Dams cause substantial damage to stream and river landscapes, especially because of flow regulation and channel fragmentation that constrain environmental structures and processes. Dam removal, on the other hand, initiates succession of plant communities as a response to new morphological and hydrological conditions in the channel. We studied the vegetation in riparian reaches upstream and downstream of a dam construction in the Nissan stream in southern Sweden before and after its removal, using a Before-After-Control-Impact (BACI) design. We monitored the vegetation and different environmental variables at three different water levels (summer low, middle and spring high) in the impoundment, downstream of the dam, as well as in an unimpacted reach located within the same river system upstream of the area affected by the dam. Following dam removal, plant colonisation was fast on newly exposed soils in the former impoundment and species richness increased slightly without major changes of the dominant species. The reach downstream of the dam exhibited minor changes after dam removal, comparable to those in the reference reach. The vegetation response implies that the post-removal vegetation in the impoundment area was more similar to that of the previous impoundment than to that of the reference reach, suggesting low seed rain and local recruitment.

  • 7.
    Lejon, Anna
    et al.
    Umeå University, Faculty of Science and Technology, Department of Ecology and Environmental Sciences.
    Malm Renöfält, Birgitta
    Umeå University, Faculty of Science and Technology, Department of Ecology and Environmental Sciences.
    Nilsson, Christer
    Umeå University, Faculty of Science and Technology, Department of Ecology and Environmental Sciences.
    Succession of riparian plants following dam removal in a boreal stream in central SwedenManuscript (preprint) (Other academic)
    Abstract [en]

    Worldwide there are numerous aging and non-performing dams that may face removal, for economic or other reasons.  Dam removal initiates succession of plant and animal communities as a response to new morphological and hydrological conditions in the channel. We studied the succession of plant communities in riparian reaches upstream and downstream of a recently removed dam in central Sweden over 3 years. We monitored the vegetation development at each site and compared it with a reference site in an unimpacted upstream reach. The two reaches located in the former reservoir developed new riparian zones following dam removal. Plant colonisation in the new riparian zone was fast and species composition became increasingly similar to that of the reference reach. Dam removal largely restored species composition in the riparian zones that were formed in the previous reservoir, indicating that an appropriate species pool was available and that conditions for natural regeneration of riparian vegetation were sufficient.  However, a significant decline in species richness in the downstream reach following dam removal may imply that the upstream and downstream effects of removal may differ and that the removal itself may have disturbed the reach downstream of the former dam. Although remaining timber floating structures and four hydroelectric dams upstream may hamper a more complete vegetation recovery we foresee many years of riparian vegetation development before the successional processes slow down.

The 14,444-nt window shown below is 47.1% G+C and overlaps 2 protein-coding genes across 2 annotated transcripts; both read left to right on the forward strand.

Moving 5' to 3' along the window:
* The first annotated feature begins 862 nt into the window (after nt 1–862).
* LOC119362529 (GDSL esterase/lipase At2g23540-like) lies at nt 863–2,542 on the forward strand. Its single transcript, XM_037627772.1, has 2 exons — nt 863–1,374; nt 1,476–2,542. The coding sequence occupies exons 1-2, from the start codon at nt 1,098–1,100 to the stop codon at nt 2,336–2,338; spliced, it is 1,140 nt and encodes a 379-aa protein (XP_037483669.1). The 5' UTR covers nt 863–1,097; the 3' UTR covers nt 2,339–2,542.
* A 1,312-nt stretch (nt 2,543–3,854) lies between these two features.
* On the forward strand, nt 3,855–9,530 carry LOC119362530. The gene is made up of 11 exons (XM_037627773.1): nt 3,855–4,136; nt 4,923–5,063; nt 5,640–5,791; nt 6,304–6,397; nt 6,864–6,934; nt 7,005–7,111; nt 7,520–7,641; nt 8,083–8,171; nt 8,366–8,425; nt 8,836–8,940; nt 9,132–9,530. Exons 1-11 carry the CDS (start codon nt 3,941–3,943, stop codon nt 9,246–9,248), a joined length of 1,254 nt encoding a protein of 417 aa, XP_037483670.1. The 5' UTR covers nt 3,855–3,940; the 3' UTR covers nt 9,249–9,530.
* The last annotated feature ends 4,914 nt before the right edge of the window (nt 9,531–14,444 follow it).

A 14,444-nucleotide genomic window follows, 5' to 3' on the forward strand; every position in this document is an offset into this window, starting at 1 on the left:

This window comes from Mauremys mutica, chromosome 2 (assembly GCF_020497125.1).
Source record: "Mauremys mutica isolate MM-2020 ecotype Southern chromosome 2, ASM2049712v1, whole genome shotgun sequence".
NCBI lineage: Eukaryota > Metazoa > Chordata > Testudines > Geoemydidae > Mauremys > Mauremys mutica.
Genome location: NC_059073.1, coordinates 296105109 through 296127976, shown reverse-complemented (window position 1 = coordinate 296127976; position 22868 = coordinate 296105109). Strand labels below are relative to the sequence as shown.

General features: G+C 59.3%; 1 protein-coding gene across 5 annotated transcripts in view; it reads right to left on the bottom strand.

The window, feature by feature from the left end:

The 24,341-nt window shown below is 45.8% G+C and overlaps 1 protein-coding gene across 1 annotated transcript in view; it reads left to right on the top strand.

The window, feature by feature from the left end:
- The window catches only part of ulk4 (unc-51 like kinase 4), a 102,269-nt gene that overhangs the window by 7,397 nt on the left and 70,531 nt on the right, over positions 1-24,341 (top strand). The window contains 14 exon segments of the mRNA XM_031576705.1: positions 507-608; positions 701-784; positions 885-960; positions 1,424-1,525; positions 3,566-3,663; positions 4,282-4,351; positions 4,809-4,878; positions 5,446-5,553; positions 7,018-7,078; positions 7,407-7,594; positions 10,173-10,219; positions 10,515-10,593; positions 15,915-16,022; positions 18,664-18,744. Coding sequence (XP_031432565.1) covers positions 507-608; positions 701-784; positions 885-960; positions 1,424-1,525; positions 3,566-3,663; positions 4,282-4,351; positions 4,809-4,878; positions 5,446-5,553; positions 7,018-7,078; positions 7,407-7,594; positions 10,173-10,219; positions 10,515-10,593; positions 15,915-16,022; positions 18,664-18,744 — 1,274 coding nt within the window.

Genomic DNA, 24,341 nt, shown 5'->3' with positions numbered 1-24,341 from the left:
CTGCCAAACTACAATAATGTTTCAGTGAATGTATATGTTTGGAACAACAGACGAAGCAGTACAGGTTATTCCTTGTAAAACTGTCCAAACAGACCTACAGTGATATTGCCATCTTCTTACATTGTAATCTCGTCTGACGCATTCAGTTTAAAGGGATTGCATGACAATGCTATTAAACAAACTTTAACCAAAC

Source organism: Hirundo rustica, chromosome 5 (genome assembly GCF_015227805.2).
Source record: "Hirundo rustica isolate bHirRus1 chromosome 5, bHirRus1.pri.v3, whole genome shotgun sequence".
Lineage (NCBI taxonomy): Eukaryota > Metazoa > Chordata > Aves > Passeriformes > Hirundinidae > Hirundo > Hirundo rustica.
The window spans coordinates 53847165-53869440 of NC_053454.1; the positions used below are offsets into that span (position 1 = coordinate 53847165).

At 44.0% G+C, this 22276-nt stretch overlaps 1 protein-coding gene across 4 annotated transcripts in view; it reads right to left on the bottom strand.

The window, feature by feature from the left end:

• 8.
    Malm Renöfält, Birgitta
    Umeå University, Faculty of Science and Technology, Ecology and Environmental Science.
    Removal of dams2006In: Dams under debate / [ed] Birgitta Johansson, Björn Sellberg, Stockholm: Forskningsrådet Formas , 2006, p. 107-114Chapter in book (Other academic)
  • 9.
    Malm Renöfält, Birgitta
    et al.
    Umeå University, Faculty of Science and Technology, Department of Ecology and Environmental Sciences.
    Lejon, Anna G.C.
    Umeå University, Faculty of Science and Technology, Department of Ecology and Environmental Sciences.
    Jonsson, Micael
    Umeå University, Faculty of Science and Technology, Department of Ecology and Environmental Sciences.
    Nilsson, Christer
    Umeå University, Faculty of Science and Technology, Department of Ecology and Environmental Sciences.
    Long-term taxon-specific responses of macroinvertebrates to dam removal in a mid-sized Swedish stream2013In: Rivers Research and Applications: an international journal devoted to river research and management, ISSN 1535-1459, E-ISSN 1535-1467, Vol. 29, no 9, p. 1082-1089Article in journal (Other academic)
    Abstract [en]